Comparing PO and IV steroids in the treatment of COPD exacerbations ANDMore findings on the pros and cons of bronchial thermoplasty for asthma

June 24, 2008

de Jong YP, Uil SM, Grotjohan HP, et al, Isala Klinieken, Zwolle, and University Medical Center Gronigen, the Netherlands. Oral or IV prednisolone in the treatment of COPD exacerbations. A randomized, controlled, double- blind study. Chest. Dec 2007;132:1741-1747.

Comparing PO and IV steroids in the treatment of COPD exacerbations

de Jong YP, Uil SM, Grotjohan HP, et al, Isala Klinieken, Zwolle, and University Medical Center Gronigen, the Netherlands. Oral or IV prednisolone in the treatment of COPD exacerbations. A randomized, controlled, double- blind study. Chest. Dec 2007;132:1741-1747.

Patients who are hospitalized for exacerbations of chronic obstructive pulmonary disease (COPD) are usually given corticosteroids by the intravenous route. However, a study conducted in the Netherlands found that oral corticosteroids are just as effective as intravenous therapy in this setting.

In this study, 210 patients wererandomly assigned to treatment with oral or intravenous prednisolone (60 mg) for 5 days, followed by a gradual tapering of oral prednisolone for a total 11-day course. All patients also received nebulized ipratropium and albuterol, 4 times a day, and oral amoxicillin/clavulanate. The primary outcome measure was treatment failure, which was defined as death, ICU admission, rehospitalization for COPD, or intensification of therapy during 90 days of follow-up.

In the first week, both treatment groups experienced improvement in pulmonary function (as assessed by spirometry) and health-related quality of life, with no significant difference between the groups. The 2 groups did not differ with respectto treatment failure (intravenous therapy, 61.7%; oral therapy, 56.3%) or mean length of hospital stay (11.9 and 11.2 days, respectively).

The authors acknowledge that the overall treatment failure rate in their study was higher than that previously reported (59% vs 37%). This may be because their study used a lower dosage of corticosteroid. Another possible explanation is that the prescription of antibiotics or corticosteroids by general practitioners in the outpatient setting was scored as a treatment failure.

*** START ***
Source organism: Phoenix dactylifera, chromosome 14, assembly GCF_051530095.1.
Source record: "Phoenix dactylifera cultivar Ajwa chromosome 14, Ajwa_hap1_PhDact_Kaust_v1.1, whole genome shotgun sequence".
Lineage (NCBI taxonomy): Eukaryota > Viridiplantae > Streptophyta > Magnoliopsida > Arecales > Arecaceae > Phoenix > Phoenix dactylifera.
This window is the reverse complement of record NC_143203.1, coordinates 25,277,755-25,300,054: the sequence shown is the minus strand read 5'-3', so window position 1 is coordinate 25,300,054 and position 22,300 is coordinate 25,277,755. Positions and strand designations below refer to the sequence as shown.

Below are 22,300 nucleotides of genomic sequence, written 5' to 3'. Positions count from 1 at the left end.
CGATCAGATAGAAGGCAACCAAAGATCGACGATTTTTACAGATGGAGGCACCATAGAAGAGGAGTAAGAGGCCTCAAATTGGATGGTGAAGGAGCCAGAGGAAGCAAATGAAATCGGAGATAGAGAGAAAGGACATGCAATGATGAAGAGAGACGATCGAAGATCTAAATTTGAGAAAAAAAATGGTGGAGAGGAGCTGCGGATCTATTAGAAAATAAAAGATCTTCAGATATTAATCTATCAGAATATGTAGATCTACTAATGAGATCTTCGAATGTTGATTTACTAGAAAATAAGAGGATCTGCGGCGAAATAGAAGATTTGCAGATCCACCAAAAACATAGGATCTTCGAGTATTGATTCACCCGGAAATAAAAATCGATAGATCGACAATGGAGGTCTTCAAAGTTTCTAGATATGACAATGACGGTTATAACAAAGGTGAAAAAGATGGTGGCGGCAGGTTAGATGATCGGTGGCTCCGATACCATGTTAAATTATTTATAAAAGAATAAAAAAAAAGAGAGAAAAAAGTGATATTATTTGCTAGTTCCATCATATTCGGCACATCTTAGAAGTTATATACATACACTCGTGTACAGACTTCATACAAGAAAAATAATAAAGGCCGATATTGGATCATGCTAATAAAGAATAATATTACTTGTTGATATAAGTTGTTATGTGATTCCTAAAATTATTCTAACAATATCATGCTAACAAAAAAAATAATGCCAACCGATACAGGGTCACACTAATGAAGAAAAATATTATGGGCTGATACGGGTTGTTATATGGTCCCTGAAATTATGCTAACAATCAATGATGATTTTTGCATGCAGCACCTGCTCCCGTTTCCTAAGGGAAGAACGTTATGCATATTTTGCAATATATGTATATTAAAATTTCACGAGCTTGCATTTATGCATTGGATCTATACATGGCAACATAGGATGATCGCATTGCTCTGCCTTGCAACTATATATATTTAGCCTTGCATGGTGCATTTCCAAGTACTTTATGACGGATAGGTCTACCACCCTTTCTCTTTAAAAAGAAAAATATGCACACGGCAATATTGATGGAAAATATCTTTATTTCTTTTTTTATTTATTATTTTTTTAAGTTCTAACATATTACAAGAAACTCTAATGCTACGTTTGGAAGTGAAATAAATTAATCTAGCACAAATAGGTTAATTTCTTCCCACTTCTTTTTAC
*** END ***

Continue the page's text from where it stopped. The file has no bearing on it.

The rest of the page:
The authors conclude that because oral corticosteroids are more convenient to use and are less expensive, the oral route is preferable for most patients hospitalized with an exacerbation of COPD.

 

More findings on the pros and cons of bronchial thermoplasty for asthma

Pavord ID, Cox G, Thomson NC, et al, University Hospitals of Leicester, UK, and other centers. Safety and efficacy of bronchial thermoplasty in symptomatic, severe asthma. Am J Respir Crit Care Med. Dec 15, 2007; 176:1185-1191.

Bronchial thermoplasty is a procedure designed to improve asthma control by reducing airway smooth muscle. The results of preliminary studies have been encouraging, and now Pavord and associates report that bronchial thermoplasty may be able to achieve long-term improvement in asthma control. However, the downside of this procedure is that it is associated with a short-term worsening of asthma symptoms.

Their study included 32 adults who had severe, persistent asthma that was not adequately controlledby inhaled corticosteroids, long-acting β2-agonists, and other asthma therapies. The participants were randomly assigned to undergo bronchial thermoplasty (15 patients) or to a control group (17 patients). Treatment was followed by a 16-week phase in which corticosteroid therapy was held stable, a 14-week weaning phase, and a 16- week reduced-corticosteroid phase.

Bronchial thermoplasty caused a transient worsening of asthma symptoms. Four of 15 patients who underwent this procedure were hospitalized for respiratory symptoms during the treatment period; most of the hospitalizations occurred within 3 days of treatment. Two of the patients had segmental lobar collapse. There were no hospitalizations in the control group.

At 22 weeks, the patients who underwent bronchial thermoplasty had significantly more improvementin use of rescue medications, prebronchodilator forced expiratory volume in 1 second, and Asthma Control Questionnaire scores than the control group. At 52 weeks, the differences in rescue medication use and the asthma control scores were still significant.